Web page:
The second essential, regarding the posture of the chest and back, carries another "anti boot camp" element: instead of puffing the
chest out in a show of macho posturing, the chest is hollowed inward. First let's look at Yang Cheng-fu's words:
Sink the Chest and Raise the Back.
As a young student I had difficulty absorbing this lesson except through a separate art my teacher introduced, tongbeiquan, the
white ape system. Tongbei (pronounced tong-bay) emphasizes the use of the upper back for power. Although that art has other
elements as well, this aspect is a common influence on tai chi practitioners because of Cheng-fu's second requirement. Digging
deeper, we discover that this principle has energetic as well as physical goals.
Sinking the chest is a physical requirement because when we expand it, our body tenses up and we resort to brute force rather than
internal power; the strongest person wins. Power is manifested from within. To manifest it externally we pass the energy through our
upper back, our shoulders, our arms, our palms, our fingertips. Note: Some teachers eschew the use of fingertips while others, such as
Cheng Man-ching disciple William C.C. Chen, teach their use to great effect. Cheng Man-ching devotee
Scott Meredith also discusses it in his book Tai Chi Peng: Root Power Rising.
To accomplish this we start by moving the energy
into our upper back, which we round. As we round our back we create a cavity into which we can sink our chest. If someone pushes
to your chest, do you push back or do you accept it and yield? Accepting and yielding are possible only if we sink the chest.
Going through the back, if our application is martial, power is issued through the arms. We are allowed complete
use of our upper back muscles, because they do not interfere with the need to relax for balance, and they are more powerful than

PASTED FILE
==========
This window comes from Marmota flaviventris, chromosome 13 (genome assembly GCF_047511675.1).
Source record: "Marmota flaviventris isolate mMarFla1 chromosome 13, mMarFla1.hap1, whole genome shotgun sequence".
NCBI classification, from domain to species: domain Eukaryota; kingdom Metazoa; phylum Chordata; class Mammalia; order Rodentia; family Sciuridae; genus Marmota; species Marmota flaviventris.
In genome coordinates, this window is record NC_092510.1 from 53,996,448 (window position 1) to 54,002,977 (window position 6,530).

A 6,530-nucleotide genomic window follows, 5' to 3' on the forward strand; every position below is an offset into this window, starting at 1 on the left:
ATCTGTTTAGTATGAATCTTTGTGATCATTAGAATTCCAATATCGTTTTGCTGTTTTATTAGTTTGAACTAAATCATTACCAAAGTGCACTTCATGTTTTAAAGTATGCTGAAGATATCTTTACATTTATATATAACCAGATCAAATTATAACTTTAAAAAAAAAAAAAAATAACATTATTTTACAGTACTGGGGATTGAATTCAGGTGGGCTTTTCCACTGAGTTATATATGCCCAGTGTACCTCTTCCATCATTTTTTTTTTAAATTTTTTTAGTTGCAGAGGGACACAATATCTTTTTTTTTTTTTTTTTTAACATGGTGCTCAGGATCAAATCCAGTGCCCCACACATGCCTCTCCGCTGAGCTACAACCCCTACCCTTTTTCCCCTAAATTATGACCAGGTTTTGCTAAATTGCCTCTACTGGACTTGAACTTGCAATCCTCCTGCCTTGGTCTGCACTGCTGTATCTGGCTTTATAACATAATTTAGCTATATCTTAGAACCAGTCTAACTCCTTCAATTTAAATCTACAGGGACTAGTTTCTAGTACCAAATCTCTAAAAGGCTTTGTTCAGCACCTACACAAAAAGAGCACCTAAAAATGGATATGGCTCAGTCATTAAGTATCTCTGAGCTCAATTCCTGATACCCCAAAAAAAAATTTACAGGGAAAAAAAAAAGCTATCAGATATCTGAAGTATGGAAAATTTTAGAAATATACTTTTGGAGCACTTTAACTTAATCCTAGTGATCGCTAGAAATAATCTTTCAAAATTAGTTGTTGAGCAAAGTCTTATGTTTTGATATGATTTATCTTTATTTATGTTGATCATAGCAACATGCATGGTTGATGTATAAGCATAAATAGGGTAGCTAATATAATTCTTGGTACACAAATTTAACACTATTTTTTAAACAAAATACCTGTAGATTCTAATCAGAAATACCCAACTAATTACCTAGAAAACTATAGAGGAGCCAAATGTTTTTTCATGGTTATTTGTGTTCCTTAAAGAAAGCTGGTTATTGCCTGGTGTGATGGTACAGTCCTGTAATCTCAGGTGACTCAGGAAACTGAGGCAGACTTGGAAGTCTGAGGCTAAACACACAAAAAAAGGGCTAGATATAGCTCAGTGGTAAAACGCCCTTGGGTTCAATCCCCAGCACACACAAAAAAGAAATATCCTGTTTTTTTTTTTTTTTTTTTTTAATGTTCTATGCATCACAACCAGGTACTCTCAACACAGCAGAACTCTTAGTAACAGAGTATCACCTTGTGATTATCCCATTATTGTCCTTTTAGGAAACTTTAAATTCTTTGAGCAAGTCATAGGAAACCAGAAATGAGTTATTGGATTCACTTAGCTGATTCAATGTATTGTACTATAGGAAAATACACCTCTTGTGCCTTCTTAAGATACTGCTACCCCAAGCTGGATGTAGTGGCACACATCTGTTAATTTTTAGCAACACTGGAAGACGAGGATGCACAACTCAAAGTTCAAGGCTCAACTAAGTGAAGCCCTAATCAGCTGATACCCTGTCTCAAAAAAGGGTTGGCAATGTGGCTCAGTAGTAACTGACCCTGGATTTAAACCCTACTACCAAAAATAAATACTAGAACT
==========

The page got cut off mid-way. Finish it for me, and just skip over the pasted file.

our arm and chest muscles, at least for martial purposes. You still may need that upper body strength if you lift boxes for a living!
Douglas Wile, in Tai Chi Touchstones: Yang Family Secret Transmissions,
says that when the chest is hollowed that the back will rise naturally in the manner proscribed, but this hides a
dirty secret of tai chi: Many actions that are intended to arise "naturally" are actually available only through assiduous
training, including strengthening and conditioning of key muscle groups. Thus tongbei focuses specifically on training for the
use of the upper back, and thus its usefulness in tai chi. But we cannot rely purely on the back: we must be able to sink the chest of
its own volition.
If your application is energetic the chi passes through the upper back to the crown. From there we may wash the crown and brain
with the energy, or continue it down the front of the body through the governing channel. Both types of neijia
(internal) exercises have a lot of details that are beyond the scope of this article, but are crucial to a deeper understanding
of the Daoist nature of tai chi.
Side note: One need not be a Daoist to approach mastery of this material, but inevitably some exposure may result through the
practice, without any threat to a student's religious preferences. I have taught more than one class where the students
represented Judaism, Islam, Buddhism, atheism and at least four variants of Christianity in one class. In this the practice
of tai chi is truly universal. In one class, an Iraqi in a head-to-toe burkha practiced side-by-side with two Israelis.
Our art brings people together. For this reason close attention to tai chi's special requirements is worth the effort.
Next up: Move from the waist, but not the hips.